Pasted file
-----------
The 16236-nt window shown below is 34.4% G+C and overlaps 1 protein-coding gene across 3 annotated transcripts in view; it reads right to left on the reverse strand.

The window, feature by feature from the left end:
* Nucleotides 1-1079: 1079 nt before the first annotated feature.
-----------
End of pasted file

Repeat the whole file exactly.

The 16236-nt window shown below is 34.4% G+C and overlaps 1 protein-coding gene across 3 annotated transcripts in view; it reads right to left on the reverse strand.

The window, feature by feature from the left end:
* Nucleotides 1-1079: 1079 nt before the first annotated feature.